Refundo offered and tax audit insurance policies worth $2,500 to Washington consumers without being a licensed insurance producer or having an appointment with an insurer. The Insurance Commissioner contacted Refundo and asked it to remove Washington state from its website listing of states where it can legally sell insurance. The company agreed to update its website but had not yet done so at the time of the order.
Tire Factory, Portland, Ore.; ordered to cease and desist, order 16-0229
The Tire Factory sold warranties for its tires to Washington consumers without being registered as a service contract provider, as required by state law. From January 2014 to June 2016, the company sold 4,000 warranties to Washington consumers totaling $52,909. The company stopped selling the warranties at the end of June 2016.
Automotive Business Solutions, Inc., Westminster, Colo.; ordered to cease and desist, order 16-0230
Automotive Business Solutions, Inc., (ABS) administers road hazard and tire warranties that were sold at an online retailer, treaddepot.com, and through independent repair businesses that sell tires. The company was doing business in Washington without being registered as a service contract provider, as required by state law. The retailers that sell the warranties from ABS make a small percentage on each one and ABS administers claim payments. In 2014 and 2015, ABS was paid $606 for 17 road hazard plans that were sold through the online retailer and $8,909 for 330 hazard plans that were sold through independent repair facilities in Washington state. ABS agreed to stop selling plans to Washington consumers without being a registered service contract provider.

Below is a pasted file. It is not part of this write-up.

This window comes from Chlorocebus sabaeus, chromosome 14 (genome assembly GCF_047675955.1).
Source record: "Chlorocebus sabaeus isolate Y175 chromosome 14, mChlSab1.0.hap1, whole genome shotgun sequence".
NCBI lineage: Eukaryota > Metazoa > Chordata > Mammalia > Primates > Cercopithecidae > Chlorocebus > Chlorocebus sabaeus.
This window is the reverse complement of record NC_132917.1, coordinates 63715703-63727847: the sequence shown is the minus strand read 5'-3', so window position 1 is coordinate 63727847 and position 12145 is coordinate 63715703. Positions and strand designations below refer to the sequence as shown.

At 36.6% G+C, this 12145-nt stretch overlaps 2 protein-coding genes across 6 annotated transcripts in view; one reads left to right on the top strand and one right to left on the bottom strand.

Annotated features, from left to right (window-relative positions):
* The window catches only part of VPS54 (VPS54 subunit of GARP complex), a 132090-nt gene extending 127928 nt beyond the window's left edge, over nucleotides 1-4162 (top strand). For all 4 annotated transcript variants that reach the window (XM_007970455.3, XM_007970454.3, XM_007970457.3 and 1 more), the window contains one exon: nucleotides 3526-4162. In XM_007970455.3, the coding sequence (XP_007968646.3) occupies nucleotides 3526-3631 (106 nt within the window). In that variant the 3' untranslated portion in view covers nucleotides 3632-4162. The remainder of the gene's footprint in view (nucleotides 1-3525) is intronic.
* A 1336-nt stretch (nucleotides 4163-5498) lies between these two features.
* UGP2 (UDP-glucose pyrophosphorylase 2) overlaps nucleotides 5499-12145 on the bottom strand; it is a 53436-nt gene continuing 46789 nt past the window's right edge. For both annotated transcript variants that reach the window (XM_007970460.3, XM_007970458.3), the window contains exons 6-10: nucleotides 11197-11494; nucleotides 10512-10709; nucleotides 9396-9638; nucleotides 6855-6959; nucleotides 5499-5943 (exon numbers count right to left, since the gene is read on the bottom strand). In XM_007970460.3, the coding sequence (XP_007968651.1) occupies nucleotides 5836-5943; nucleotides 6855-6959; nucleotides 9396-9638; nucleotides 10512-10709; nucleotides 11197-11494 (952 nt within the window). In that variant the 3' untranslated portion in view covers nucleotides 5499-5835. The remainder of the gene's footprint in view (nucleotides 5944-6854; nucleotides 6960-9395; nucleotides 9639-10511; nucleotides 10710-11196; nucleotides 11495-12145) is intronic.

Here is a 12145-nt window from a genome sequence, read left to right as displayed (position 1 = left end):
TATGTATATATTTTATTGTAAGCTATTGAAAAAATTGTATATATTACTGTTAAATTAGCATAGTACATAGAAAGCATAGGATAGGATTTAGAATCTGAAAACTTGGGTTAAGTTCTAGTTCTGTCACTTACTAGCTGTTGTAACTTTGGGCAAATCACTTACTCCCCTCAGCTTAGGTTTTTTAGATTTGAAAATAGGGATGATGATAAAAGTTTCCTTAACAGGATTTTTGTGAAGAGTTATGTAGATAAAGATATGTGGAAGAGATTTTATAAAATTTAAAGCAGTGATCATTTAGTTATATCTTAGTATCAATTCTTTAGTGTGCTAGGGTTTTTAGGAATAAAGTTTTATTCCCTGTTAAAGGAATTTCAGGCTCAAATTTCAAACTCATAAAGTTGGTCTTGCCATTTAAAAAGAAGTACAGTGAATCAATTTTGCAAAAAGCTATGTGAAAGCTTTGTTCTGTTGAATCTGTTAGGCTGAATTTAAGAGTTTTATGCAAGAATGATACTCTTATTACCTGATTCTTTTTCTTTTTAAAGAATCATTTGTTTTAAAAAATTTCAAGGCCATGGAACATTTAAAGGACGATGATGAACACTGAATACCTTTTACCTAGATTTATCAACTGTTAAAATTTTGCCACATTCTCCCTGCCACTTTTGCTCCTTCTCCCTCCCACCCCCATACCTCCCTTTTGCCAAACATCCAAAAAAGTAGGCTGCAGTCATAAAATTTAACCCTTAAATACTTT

Old Republic Surety Co., Brookfield, Wisc.; fined $1,000, order 16-0231
Old Republic allowed 120 insurance producers’ appointments to lapse for 24 days in April and May 2015. During that time, 44 producers whose appointments had lapsed completed 136 transactions totaling more than $32,900 in written premiums. State law requires insurers to file a notice and pay a fee to the Insurance Commissioner for each licensed producer who will act as an agent of an insurer.
Prudential Insurance Co. of America, Newark, NJ; ordered to cease and desist, order 16-0245
In March 2016, a consumer submitted a complaint to the Insurance Commissioner about a clause in a long-term disability policy that violated state insurance regulations. The clause, called a discretionary clause, gave the insurer the sole discretion to interpret the policy terms or decide the eligibility for benefits. State insurance regulations do not allow long-term disability policies to contain discretionary clauses. In this complaint, Prudential used the discretionary clause to declare the policyholder no longer eligible for benefits. The Insurance Commissioner ordered Prudential to cease and desist from including discretionary clauses from its long-term disability policies.
Washington — Washington Department of Insurance priorities for the 2017 Legislature
Click here for a link outlining Washington Insurance Commissioner Mike Kreidler’s priorities for the 2017 Washington Legislature.